Wednesday, 11 August 2010 12:08

GHANA: Government Must Declare Child Trafficking a National Crisis

 

Challenging Heights has called upon the Government to declare the spate of child trafficking in the country as a national crisis and to put the Police on a high alert so as to dismantle the trafficking syndicate, according a release signed by its Executive Director, James Kofi Anaman.


It said it is concerned that there is a child trafficking crisis in Ghana. "We are curious that within the last one week, four different suspected cases of child trafficking has been reported, and the number of children involve has been 400, something which is unprecedented in the country."

It said it appreciated the frustration of the Police in their bid to seek justice and punish child tracking offenders when there is no infrastructure and logistics to help the rescued children. "It is therefore in this light that the Challenging Heights is calling on the government to declare child trafficking as a national crisis, provide the Police with a crisis fund, and put the Police on a high alert in order to break the syndicate behind the trafficking of the children."

The release recalled that on July 30, 2010, 118 children in three buses were intercepted by the Police at Moree barrier near Cape Coast. A couple days earlier, two suspects were arrested for trafficking 50 children from the Upper East region to the Southern part of Ghana.

Another case, which promises to be the largest single case of suspected child tracking also involved over 240 children loaded in three different buses which was intercepted in the Greater Accra region on Sunday, August 3, 2010.

"As a country, we cannot take these occurrences for granted, especially as there seem to be a pattern in all these cases. We believe that there is a business syndicate behind these trafficking cases." It noted that what is more worrying is the fact that the phenomena is across the entire country, from Bolgatanga to Cape Coast.

However, Challenging Heights congratulated the Police on its effort in apprehending some of the suspected but did not hesitate to add that it believed that an intensive investigation would be conducted to unravel the network behind these crimes.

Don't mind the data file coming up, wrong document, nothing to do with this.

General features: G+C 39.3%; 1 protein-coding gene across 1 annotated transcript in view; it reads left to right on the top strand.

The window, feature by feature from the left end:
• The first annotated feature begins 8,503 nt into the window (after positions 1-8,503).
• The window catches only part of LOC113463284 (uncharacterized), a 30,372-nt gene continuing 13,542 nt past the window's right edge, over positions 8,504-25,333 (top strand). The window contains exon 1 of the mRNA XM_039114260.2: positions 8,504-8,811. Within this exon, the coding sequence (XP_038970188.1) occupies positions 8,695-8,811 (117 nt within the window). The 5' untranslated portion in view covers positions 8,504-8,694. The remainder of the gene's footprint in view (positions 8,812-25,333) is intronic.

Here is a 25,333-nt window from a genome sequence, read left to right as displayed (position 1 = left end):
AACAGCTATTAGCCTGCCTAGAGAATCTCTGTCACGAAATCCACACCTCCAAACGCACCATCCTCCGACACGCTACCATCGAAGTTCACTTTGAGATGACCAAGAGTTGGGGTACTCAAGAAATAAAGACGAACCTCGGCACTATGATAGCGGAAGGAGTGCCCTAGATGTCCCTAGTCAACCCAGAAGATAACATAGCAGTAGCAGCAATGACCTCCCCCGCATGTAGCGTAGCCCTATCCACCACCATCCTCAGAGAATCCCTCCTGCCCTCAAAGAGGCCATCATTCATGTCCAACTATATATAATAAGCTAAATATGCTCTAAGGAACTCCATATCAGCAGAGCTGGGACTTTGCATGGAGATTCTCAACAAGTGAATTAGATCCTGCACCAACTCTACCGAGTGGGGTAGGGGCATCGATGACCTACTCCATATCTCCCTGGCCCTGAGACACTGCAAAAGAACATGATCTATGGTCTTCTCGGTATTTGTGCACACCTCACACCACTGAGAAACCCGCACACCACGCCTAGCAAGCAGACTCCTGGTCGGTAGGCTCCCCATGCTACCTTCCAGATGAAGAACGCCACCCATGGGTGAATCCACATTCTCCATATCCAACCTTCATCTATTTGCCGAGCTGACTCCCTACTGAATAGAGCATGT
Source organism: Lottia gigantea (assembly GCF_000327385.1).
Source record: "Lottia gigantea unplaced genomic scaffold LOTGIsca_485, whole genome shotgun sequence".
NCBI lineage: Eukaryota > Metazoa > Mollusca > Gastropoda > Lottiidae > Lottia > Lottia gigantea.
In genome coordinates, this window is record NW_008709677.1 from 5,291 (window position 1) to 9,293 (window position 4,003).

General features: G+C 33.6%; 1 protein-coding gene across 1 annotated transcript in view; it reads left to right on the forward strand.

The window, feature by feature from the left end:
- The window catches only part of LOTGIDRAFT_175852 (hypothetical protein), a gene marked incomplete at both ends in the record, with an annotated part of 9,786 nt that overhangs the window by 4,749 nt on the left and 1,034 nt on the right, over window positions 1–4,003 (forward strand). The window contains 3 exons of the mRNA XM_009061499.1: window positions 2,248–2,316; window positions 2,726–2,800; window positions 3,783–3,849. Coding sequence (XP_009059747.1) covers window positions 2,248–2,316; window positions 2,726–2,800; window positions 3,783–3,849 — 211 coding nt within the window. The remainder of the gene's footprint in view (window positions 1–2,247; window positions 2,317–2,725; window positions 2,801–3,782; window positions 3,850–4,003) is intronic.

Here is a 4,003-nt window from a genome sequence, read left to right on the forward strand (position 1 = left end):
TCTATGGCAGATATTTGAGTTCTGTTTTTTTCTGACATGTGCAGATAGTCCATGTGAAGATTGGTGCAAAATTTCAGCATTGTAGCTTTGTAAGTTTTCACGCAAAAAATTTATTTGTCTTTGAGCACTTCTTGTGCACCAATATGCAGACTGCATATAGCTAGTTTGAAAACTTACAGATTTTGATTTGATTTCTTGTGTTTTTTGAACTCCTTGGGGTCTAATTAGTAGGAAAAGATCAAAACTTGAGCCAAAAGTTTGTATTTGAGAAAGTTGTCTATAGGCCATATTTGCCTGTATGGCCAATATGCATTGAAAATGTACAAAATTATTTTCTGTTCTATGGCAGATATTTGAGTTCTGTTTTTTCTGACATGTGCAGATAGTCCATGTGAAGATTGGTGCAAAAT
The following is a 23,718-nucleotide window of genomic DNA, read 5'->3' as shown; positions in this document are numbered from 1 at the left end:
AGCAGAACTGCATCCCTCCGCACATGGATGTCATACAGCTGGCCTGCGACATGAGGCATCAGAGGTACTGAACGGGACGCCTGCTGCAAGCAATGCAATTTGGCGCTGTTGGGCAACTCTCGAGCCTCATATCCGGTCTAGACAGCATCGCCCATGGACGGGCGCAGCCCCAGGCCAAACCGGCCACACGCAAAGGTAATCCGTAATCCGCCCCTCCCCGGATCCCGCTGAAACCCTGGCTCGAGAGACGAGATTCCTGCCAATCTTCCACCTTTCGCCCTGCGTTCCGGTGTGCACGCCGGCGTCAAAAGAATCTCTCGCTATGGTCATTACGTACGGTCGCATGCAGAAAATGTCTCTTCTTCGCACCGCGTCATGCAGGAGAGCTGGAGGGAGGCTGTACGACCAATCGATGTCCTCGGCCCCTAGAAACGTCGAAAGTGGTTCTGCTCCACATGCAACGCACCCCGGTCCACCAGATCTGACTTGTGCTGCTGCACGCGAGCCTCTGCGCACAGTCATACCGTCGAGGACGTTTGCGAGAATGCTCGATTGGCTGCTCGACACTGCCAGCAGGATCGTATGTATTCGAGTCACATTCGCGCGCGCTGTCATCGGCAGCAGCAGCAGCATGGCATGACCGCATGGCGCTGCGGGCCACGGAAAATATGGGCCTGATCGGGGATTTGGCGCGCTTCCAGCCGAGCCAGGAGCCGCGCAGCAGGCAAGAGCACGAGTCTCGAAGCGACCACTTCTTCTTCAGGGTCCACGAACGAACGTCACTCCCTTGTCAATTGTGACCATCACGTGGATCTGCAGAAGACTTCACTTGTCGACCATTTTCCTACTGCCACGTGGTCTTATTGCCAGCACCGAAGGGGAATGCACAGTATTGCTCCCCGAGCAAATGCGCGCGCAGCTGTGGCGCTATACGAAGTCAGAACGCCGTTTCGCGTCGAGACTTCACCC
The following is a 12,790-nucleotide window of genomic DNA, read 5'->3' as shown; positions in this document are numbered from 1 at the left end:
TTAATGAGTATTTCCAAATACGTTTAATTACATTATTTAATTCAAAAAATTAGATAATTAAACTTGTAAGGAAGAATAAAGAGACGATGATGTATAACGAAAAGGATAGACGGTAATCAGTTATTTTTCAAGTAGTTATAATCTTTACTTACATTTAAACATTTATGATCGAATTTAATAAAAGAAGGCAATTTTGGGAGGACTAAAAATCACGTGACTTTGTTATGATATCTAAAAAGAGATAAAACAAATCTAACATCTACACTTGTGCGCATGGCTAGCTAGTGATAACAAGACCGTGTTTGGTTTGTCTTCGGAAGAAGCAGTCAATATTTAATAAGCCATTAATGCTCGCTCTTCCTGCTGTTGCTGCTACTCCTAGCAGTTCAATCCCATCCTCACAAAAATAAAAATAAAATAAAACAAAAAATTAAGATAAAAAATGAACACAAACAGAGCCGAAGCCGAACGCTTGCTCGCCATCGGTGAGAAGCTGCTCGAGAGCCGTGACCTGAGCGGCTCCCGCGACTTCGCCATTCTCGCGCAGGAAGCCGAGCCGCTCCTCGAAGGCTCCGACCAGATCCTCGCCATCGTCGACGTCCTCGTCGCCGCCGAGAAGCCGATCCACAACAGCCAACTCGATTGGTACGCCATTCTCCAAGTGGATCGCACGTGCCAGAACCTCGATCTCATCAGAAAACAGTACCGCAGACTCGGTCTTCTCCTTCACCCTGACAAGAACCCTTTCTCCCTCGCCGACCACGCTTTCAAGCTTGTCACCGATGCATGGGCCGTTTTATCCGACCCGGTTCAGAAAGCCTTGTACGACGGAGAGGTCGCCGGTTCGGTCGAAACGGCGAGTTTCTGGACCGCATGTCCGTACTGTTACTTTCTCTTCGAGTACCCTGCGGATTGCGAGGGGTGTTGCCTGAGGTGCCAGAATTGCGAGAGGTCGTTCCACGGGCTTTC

It was concerned that in almost all the cases, the Police simply released the suspects and handed the children back to their parents. "This gives us cause for concern and we have no doubt that Police efforts to crack down on child trafficking are being hindered due to lack of resources." It identified the absence of the logistics and shelters to house these children and feed them while investigations are pending as part of the problem.

Moreover, the Human Trafficking Act requires the Ministry of women and Children's Affairs to set up shelters for the victims of tracking but this requirement has not been fulfilled and almost no shelters have been constructed under the Act, the statement said.

Yet "in the face of the all these difficulties, we still have a lot of confidence in the Police to conduct thorough investigations and also urge the Police to look for suspects from both far and near."

The statement noted, for instance, that Hon. Alfred Abayateye, MP for Sege, is reported to have said that it is normal for the over 240 children to be bused in three vehicles to be sent to Yeji for various purposes.

"This statement from the honorable MP is disappointing and ill-advised. At the same time, it is instructive that the Police could begin their investigations with him by questioning his knowledge on where these children are usually taken to, how many times this happened under his watchful eyes, who recruits or organizes these children, and what benefits do come to him or those involved in organizing the children into those buses."

"We should not ignore his statement since that has the potential of helping the Police to get to the bottom of the case reported," Challenging Heights stressed.

Source: Public Agenda (Accra, Ghana)

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